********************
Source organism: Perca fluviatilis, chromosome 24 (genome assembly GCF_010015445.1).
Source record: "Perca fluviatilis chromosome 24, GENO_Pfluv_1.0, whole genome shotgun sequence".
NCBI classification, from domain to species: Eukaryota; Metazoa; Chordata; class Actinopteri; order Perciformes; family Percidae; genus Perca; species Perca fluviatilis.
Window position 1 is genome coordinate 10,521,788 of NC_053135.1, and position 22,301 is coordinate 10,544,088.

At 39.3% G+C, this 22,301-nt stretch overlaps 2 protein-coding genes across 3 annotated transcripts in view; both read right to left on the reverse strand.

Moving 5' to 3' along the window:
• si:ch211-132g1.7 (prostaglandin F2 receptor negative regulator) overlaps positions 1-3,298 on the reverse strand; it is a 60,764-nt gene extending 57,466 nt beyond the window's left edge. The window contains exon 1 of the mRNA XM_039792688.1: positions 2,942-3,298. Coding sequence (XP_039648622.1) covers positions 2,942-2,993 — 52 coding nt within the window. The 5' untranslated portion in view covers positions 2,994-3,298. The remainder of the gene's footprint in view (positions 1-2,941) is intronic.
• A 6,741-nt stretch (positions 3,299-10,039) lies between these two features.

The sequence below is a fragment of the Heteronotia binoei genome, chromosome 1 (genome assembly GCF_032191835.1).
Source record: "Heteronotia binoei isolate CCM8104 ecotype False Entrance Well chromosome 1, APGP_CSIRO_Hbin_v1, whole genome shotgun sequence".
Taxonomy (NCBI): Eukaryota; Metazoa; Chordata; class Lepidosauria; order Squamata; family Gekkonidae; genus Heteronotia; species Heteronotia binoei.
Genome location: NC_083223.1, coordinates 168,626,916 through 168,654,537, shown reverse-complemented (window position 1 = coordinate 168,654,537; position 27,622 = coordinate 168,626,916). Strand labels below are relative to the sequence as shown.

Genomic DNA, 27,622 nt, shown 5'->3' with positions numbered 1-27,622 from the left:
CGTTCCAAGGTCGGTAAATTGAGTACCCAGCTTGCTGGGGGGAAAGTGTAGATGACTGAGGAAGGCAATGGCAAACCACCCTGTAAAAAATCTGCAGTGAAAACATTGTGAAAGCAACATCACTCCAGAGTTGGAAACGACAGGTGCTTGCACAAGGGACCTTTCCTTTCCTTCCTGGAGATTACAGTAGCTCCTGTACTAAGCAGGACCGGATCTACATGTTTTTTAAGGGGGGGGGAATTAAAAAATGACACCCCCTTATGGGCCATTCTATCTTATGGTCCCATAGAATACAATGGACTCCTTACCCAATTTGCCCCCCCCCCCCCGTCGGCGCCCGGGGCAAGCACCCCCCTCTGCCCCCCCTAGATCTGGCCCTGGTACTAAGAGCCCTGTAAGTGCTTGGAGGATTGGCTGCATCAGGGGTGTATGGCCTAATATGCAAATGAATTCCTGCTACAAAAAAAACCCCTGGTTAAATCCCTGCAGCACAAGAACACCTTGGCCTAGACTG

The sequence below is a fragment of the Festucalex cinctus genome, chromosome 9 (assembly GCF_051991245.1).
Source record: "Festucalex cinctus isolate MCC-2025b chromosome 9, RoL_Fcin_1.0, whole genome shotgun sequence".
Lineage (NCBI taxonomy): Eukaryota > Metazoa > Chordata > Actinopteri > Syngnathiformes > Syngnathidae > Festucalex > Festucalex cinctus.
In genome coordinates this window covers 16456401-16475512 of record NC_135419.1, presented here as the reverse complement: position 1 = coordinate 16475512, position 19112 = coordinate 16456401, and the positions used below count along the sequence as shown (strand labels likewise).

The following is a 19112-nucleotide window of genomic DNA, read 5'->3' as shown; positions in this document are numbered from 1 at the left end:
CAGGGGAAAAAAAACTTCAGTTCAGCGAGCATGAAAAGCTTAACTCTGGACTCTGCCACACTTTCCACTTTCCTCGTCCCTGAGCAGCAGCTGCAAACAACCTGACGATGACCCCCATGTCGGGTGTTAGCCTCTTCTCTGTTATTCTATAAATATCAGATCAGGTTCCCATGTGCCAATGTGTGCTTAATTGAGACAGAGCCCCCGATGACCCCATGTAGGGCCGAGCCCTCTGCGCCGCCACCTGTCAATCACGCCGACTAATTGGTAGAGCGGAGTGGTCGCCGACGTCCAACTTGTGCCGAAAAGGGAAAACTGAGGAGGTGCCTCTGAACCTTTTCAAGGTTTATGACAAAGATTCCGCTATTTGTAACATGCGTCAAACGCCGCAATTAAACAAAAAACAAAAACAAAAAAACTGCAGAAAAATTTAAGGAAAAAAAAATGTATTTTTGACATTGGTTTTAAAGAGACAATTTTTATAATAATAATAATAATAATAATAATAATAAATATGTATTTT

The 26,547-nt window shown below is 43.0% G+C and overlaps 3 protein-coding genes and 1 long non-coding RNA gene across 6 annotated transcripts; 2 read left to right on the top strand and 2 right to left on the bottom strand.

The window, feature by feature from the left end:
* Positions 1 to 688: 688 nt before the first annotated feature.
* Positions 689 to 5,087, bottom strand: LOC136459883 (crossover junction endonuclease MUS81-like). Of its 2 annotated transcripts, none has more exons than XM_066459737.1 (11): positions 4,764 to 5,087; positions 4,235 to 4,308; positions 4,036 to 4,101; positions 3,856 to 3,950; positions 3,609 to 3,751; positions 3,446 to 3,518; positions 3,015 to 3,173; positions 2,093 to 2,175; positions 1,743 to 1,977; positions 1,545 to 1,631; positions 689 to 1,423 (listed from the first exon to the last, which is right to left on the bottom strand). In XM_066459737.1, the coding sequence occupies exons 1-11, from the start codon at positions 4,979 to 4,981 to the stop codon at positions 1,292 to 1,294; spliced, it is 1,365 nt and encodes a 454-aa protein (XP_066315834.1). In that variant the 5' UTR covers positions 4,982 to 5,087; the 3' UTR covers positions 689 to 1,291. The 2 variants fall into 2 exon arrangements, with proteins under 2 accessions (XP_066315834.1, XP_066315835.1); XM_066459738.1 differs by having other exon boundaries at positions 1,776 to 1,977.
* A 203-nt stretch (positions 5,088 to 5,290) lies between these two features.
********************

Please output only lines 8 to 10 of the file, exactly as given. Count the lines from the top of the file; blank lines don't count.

• A 6,741-nt stretch (positions 3,299-10,039) lies between these two features.

The sequence below is a fragment of the Heteronotia binoei genome, chromosome 1 (genome assembly GCF_032191835.1).
Source record: "Heteronotia binoei isolate CCM8104 ecotype False Entrance Well chromosome 1, APGP_CSIRO_Hbin_v1, whole genome shotgun sequence".